By Russell Hardin
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Additional resources for Collective Action
Samuelson, "Economics and the History of Ideas," pp. 2, 18. (Blake proverb is from "The Marriage of Heaven and Hell," ca. ) -22- a situation and of their mathematical abstraction or generalization leads us to a broader understanding of contingent events. If Samuelson were stood in the dock for his use of mathematics, beside him would be one of history's greatest mathematizers, von Neumann, and his colleague, Morgenstern, the creators of mathematical game theory, which has become one of the dominant frameworks for analyzing social interactions.
Unless enough others are sure to contribute as well, it is foolish of an altruist to give toward the provision of a collective benefit that cannot be obtained at the price of his contribution alone. Baumol, Welfare Economics, p. 92. 9 William J. Baumol, Welfare Economics and the Theory of the State, pp. 90-93. -21- explanation. Anthony Downs had already fully grasped the logic of collective action in the context of one of the most commonplace of political goods: electoral victory (a problem discussed more fully in chapter 4 under "Step Goods").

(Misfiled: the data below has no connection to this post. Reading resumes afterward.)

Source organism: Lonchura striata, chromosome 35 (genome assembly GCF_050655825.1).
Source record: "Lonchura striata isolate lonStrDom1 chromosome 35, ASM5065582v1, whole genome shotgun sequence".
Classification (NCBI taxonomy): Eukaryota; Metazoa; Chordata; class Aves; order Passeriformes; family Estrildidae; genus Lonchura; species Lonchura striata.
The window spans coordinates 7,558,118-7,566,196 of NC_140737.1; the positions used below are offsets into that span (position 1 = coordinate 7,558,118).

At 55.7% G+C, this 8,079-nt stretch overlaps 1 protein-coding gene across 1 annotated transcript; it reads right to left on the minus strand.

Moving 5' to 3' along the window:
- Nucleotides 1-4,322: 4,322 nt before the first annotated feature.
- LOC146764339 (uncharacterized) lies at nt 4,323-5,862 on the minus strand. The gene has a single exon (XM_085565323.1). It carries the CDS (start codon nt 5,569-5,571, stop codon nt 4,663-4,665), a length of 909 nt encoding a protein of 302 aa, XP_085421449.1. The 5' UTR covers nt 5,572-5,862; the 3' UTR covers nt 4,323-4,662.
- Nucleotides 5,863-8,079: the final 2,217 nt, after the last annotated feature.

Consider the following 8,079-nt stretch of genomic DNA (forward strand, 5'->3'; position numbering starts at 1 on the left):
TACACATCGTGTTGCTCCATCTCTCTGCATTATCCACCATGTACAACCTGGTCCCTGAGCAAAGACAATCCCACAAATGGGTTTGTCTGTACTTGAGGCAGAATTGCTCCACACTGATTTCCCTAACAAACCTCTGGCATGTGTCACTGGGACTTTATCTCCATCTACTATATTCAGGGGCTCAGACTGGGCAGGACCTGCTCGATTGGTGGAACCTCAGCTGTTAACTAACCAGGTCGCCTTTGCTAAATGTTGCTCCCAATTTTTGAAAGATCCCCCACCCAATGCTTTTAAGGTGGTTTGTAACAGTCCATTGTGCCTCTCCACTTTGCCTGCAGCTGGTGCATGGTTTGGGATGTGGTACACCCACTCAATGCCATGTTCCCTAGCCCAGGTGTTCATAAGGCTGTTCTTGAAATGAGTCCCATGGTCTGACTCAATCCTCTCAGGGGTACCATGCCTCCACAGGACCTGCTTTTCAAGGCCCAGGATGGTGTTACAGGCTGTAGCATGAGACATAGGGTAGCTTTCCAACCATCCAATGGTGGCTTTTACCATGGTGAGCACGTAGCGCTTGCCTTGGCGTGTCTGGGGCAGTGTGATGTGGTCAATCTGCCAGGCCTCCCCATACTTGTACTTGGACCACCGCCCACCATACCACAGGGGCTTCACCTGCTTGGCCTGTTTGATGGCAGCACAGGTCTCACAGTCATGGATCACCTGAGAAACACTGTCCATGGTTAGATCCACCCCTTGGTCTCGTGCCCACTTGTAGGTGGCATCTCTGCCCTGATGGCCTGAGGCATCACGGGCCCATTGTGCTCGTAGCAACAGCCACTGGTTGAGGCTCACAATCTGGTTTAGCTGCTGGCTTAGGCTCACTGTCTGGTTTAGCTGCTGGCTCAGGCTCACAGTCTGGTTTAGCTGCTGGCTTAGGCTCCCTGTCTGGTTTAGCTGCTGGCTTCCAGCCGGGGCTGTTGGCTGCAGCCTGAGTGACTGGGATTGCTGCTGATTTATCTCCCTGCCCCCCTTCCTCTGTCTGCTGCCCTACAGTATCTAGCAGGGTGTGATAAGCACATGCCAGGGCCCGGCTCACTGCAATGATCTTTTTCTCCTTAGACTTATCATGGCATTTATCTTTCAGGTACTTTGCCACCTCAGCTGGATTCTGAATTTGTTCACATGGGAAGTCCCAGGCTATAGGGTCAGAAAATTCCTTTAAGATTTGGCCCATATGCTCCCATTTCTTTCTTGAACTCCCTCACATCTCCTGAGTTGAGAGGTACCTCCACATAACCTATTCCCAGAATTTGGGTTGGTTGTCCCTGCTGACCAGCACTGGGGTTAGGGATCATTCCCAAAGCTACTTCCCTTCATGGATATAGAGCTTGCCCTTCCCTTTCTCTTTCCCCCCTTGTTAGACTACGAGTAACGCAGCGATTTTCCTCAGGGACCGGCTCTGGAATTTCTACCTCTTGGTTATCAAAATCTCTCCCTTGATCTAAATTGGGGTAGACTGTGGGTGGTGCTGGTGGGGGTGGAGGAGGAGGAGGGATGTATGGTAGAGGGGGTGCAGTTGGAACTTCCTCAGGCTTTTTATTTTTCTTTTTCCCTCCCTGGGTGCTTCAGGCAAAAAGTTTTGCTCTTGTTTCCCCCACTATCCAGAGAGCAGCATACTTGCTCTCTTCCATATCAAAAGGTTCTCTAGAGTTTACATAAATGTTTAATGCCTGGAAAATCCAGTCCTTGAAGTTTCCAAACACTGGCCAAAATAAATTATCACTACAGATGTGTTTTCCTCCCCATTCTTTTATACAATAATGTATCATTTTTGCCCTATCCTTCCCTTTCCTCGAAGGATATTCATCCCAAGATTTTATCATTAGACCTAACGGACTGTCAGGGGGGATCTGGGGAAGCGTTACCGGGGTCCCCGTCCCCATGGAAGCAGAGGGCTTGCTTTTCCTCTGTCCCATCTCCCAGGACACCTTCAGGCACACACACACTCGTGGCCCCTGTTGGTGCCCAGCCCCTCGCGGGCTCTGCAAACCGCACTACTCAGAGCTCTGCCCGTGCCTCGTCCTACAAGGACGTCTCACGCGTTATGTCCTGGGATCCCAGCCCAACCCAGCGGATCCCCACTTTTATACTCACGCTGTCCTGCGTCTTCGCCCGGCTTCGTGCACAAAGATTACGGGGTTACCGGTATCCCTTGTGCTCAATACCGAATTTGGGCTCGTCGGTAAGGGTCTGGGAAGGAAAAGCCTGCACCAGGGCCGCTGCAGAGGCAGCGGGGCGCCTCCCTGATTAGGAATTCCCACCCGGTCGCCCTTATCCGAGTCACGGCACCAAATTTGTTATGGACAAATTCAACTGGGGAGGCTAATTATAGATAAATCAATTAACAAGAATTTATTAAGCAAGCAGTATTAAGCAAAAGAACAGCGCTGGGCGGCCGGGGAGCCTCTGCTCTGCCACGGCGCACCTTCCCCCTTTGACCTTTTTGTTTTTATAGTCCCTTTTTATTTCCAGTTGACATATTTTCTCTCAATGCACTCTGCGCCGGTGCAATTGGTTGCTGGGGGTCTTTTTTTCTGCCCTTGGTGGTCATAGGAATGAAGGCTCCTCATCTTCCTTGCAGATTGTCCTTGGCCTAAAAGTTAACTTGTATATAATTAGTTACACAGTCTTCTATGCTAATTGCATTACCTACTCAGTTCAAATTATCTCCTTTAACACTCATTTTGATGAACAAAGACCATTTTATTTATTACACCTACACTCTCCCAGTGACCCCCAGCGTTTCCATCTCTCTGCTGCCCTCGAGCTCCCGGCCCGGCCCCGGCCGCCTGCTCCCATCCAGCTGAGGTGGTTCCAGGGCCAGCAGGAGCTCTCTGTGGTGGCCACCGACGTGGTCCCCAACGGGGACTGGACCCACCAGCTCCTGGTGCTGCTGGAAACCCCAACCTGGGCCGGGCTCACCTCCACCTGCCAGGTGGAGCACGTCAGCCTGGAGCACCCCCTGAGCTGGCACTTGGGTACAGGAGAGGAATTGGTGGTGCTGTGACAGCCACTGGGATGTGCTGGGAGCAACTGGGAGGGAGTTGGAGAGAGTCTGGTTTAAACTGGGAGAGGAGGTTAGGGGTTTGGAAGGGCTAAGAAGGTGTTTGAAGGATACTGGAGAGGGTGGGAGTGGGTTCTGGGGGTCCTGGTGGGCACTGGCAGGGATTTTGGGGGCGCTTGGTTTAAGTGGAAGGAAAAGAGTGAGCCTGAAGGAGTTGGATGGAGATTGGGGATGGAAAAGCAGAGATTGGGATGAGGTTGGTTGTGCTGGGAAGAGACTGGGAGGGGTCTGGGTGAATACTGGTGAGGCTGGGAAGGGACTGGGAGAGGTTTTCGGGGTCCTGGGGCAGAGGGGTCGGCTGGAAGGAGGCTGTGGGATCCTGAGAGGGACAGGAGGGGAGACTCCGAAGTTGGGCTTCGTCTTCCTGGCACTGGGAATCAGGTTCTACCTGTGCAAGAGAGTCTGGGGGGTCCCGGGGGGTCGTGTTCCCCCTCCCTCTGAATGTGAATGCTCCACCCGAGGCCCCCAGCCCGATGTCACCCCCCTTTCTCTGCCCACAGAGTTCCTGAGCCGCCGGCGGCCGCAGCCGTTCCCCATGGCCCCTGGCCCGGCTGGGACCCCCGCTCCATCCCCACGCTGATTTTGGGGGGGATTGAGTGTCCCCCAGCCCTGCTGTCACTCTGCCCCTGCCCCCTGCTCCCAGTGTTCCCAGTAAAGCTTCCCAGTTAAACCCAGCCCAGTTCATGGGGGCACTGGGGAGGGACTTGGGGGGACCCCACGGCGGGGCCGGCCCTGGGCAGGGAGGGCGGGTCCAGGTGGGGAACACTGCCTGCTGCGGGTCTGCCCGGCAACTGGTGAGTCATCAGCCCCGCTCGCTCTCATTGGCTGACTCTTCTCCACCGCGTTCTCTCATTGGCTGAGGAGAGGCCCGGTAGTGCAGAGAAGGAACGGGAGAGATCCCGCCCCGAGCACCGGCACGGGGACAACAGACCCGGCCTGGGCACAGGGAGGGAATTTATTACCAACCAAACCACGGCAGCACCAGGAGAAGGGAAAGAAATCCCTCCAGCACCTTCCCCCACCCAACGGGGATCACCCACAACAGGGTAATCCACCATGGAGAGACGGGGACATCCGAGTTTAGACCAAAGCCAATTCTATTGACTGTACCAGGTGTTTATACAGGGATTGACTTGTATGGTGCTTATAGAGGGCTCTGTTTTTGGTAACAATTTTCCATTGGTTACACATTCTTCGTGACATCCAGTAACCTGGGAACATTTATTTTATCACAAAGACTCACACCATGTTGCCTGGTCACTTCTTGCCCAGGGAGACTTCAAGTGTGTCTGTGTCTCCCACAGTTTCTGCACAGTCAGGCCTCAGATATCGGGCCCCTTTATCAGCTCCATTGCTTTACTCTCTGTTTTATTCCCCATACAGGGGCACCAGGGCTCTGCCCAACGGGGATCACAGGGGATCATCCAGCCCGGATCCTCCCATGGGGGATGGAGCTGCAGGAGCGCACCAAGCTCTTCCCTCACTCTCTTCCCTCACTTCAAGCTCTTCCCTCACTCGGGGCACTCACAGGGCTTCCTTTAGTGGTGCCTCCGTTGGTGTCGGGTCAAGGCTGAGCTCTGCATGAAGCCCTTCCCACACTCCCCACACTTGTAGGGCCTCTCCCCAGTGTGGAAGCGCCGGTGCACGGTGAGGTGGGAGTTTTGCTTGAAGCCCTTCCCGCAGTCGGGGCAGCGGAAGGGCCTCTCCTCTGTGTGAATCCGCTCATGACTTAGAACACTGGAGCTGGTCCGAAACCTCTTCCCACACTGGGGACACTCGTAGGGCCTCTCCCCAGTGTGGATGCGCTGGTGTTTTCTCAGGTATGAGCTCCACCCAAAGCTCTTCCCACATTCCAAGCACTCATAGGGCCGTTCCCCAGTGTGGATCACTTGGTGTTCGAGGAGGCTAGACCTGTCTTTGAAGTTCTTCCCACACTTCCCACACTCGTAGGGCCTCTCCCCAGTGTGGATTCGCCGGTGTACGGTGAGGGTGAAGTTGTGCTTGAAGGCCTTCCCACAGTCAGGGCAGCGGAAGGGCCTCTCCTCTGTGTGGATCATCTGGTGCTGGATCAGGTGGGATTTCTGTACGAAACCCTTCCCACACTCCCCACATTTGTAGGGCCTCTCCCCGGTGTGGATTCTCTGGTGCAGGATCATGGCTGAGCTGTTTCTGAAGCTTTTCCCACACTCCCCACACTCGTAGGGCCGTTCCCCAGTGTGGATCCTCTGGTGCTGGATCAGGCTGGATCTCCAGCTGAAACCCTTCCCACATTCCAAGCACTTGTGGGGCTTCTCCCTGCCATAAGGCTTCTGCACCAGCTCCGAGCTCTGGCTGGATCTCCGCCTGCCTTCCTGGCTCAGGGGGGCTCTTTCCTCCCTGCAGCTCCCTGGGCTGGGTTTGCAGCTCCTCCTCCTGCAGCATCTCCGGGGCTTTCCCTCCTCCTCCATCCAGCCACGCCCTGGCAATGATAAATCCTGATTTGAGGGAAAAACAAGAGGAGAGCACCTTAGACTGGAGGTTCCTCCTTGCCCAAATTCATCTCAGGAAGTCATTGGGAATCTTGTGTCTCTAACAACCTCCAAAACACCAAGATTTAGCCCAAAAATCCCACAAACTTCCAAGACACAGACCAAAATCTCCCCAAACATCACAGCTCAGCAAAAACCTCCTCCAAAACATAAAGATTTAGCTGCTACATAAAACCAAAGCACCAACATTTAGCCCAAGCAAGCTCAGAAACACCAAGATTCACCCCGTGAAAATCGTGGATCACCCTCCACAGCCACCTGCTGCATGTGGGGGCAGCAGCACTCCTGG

In particular, we can probably conclude that cooperativeness will not increase, other things being equal, as n increases beyond 2 (but see chapter 3 for fuller discussion of the effects of increasing n). Some experimental data suggest that about one-half of all players cooperate with, and one-half exploit, a 100 percent cooperative adversary-partner in 2-person Prisoner's Dilemma. 21 In the 10-person Prisoner's Dilemma described above, let us assume that this result would mean that five of the players would not pay even if the other five did pay.